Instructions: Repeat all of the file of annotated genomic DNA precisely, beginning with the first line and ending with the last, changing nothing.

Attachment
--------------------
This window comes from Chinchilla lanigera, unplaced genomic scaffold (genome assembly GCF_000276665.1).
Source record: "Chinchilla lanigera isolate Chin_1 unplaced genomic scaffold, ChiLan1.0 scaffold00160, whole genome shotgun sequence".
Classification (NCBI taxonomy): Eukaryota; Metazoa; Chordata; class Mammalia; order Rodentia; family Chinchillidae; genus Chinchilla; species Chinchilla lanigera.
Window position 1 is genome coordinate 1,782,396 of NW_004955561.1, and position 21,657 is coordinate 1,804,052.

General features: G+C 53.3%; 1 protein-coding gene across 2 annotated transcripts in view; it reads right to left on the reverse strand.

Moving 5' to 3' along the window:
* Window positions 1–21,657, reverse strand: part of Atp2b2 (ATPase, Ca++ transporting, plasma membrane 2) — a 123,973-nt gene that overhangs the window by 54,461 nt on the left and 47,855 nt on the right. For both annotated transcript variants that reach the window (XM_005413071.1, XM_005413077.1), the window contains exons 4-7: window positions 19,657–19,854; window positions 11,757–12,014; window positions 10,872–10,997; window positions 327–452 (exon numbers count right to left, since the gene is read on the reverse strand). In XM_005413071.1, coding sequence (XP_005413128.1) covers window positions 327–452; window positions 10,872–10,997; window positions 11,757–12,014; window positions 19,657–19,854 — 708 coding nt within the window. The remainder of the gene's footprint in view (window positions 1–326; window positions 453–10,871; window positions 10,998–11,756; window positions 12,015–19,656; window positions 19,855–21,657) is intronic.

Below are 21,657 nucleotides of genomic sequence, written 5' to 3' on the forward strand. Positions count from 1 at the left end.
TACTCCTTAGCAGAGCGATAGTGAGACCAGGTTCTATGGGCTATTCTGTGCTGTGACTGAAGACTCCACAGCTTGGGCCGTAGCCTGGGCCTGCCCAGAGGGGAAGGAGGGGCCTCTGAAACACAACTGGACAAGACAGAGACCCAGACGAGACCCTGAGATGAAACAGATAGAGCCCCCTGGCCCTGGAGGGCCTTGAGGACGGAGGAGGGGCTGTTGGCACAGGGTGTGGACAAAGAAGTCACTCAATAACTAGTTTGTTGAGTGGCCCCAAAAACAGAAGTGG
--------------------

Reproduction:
This window comes from Chinchilla lanigera, unplaced genomic scaffold (genome assembly GCF_000276665.1).
Source record: "Chinchilla lanigera isolate Chin_1 unplaced genomic scaffold, ChiLan1.0 scaffold00160, whole genome shotgun sequence".
Classification (NCBI taxonomy): Eukaryota; Metazoa; Chordata; class Mammalia; order Rodentia; family Chinchillidae; genus Chinchilla; species Chinchilla lanigera.
Window position 1 is genome coordinate 1,782,396 of NW_004955561.1, and position 21,657 is coordinate 1,804,052.

General features: G+C 53.3%; 1 protein-coding gene across 2 annotated transcripts in view; it reads right to left on the reverse strand.

Moving 5' to 3' along the window:
* Window positions 1–21,657, reverse strand: part of Atp2b2 (ATPase, Ca++ transporting, plasma membrane 2) — a 123,973-nt gene that overhangs the window by 54,461 nt on the left and 47,855 nt on the right. For both annotated transcript variants that reach the window (XM_005413071.1, XM_005413077.1), the window contains exons 4-7: window positions 19,657–19,854; window positions 11,757–12,014; window positions 10,872–10,997; window positions 327–452 (exon numbers count right to left, since the gene is read on the reverse strand). In XM_005413071.1, coding sequence (XP_005413128.1) covers window positions 327–452; window positions 10,872–10,997; window positions 11,757–12,014; window positions 19,657–19,854 — 708 coding nt within the window. The remainder of the gene's footprint in view (window positions 1–326; window positions 453–10,871; window positions 10,998–11,756; window positions 12,015–19,656; window positions 19,855–21,657) is intronic.

Below are 21,657 nucleotides of genomic sequence, written 5' to 3' on the forward strand. Positions count from 1 at the left end.
TACTCCTTAGCAGAGCGATAGTGAGACCAGGTTCTATGGGCTATTCTGTGCTGTGACTGAAGACTCCACAGCTTGGGCCGTAGCCTGGGCCTGCCCAGAGGGGAAGGAGGGGCCTCTGAAACACAACTGGACAAGACAGAGACCCAGACGAGACCCTGAGATGAAACAGATAGAGCCCCCTGGCCCTGGAGGGCCTTGAGGACGGAGGAGGGGCTGTTGGCACAGGGTGTGGACAAAGAAGTCACTCAATAACTAGTTTGTTGAGTGGCCCCAAAAACAGAAGTGG